Vienna, one of the first days of spring after a mild winter. The man who turned music history upside down with "Phaedra" forty years ago is sitting in a venerable café on the Ring. The years have left their mark on Edgar Froese's face, but his unrestrained desire to fable, experiment and provoke has not been harmed. Music was and is never an end in itself for him. Froese wants to get to the bottom of things and put everything into a big world context. To the left and right of his table, diplomats and business magnates palaver about the future of Europe, while Froese lets his gaze wander unsentimentally into the past and future, chatting in a good mood about a great adventure.
eclipsed: "Phaedra" is an album that takes on new form and form in every life situation, environment or era. How is such a plate made?
Edgar Froese: Definitely not by sitting at the drawing board and planning. We did then what we still do today. We prepare them very well by hand. We put ourselves in as meaningful a starting position as possible when we know what we want. But then we let go of all that.
eclipsed: What exactly did that mean in the case of "Phaedra"?
Froese: We improvised and had to make as much as possible out of the relatively limited possibilities of our equipment. We went on stage, and from 1974, when we first used a Moog sequencer, until 1978, when we last did so, there was always the same principle. On the stage stairs it was always E, A or C. That was the only arrangement. The circle of fifths, on which everything was based, took place in one of these three keys. We couldn't leave it either, because it wasn't possible to switch the interval chains between three people interactively manually. Everything that happened had to have a relation to it, or one deliberately chose the dissonances. We developed our own music style within the framework of our technical specifications.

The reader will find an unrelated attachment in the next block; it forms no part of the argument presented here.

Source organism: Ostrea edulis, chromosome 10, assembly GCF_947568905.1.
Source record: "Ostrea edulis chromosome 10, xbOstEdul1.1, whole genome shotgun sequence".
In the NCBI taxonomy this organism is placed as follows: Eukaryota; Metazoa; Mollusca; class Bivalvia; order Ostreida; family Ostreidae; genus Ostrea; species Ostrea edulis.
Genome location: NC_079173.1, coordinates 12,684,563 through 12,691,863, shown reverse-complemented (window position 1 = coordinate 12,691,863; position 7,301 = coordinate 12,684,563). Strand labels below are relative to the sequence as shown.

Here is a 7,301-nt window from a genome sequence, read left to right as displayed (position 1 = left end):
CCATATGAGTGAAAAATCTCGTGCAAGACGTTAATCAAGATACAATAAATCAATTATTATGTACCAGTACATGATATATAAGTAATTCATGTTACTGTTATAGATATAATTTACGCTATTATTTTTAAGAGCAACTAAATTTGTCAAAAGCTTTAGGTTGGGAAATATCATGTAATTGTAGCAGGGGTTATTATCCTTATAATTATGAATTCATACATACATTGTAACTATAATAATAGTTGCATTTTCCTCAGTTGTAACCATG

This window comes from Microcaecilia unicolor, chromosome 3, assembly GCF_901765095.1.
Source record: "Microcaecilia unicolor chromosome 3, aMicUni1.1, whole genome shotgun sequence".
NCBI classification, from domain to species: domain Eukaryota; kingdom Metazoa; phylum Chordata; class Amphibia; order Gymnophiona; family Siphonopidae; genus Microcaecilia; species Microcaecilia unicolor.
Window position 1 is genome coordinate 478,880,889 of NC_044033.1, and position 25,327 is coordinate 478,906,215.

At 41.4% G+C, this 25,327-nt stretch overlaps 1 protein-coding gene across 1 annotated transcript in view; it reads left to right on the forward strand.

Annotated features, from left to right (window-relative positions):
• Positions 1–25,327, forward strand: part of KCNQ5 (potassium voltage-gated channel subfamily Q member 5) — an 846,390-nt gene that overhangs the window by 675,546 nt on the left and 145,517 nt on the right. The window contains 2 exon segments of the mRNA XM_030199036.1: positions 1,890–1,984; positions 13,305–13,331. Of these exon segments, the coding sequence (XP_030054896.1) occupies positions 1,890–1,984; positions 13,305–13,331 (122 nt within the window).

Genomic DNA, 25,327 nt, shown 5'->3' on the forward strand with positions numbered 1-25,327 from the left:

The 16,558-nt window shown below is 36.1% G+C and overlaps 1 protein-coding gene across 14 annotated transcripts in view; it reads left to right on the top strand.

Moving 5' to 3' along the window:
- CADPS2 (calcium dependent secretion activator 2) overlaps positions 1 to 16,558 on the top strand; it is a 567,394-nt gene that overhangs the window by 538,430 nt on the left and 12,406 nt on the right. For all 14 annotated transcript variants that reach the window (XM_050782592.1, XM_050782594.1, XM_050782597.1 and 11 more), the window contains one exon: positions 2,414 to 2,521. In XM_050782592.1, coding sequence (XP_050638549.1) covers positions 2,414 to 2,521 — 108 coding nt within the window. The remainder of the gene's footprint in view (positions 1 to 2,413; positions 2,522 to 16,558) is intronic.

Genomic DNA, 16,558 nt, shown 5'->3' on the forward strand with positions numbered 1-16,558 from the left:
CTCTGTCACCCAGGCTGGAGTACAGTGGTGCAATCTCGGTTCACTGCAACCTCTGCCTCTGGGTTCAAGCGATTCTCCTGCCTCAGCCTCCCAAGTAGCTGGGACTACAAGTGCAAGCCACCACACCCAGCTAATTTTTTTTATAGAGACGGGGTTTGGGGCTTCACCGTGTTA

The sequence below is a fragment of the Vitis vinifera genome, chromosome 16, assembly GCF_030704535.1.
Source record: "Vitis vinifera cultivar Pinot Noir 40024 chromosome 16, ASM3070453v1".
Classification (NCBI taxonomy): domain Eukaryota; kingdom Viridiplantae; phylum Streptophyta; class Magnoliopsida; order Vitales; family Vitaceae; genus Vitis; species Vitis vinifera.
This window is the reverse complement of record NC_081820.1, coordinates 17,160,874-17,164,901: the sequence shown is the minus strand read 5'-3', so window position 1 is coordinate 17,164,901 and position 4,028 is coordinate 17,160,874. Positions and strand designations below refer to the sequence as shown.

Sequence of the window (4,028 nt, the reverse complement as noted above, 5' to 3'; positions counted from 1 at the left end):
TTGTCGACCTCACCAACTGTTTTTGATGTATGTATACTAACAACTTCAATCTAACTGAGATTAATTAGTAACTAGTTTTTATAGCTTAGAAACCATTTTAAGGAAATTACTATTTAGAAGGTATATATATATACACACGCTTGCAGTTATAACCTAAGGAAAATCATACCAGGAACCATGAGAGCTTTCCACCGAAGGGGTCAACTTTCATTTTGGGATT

eclipsed: Keyword improvisation. To improvise with melodies and rhythms was one thing, but to improvise with the combination of devices and only rarely know if the technique can withstand the demands at all is quite another thing. Just "Phaedra" is a good example of this. How did you as individuals synchronize with technology in the first place?
Froese: To go in a certain direction, we needed a motive. Nothing happens without motive. One wants to earn money, another wants to become the best guitarist, a third wants to become so famous that he can build a house for his parents. All that's okay. There are a thousand motives. Our motive was, we don't give a shit. As German exotics, we had nothing to order on the international market. Our fool's freedom was infinite. We could do anything, and we did anything. We had the appointment, when the synchronization of three people in the direction of adventure is no longer given, we stop. That's how it was in 1977.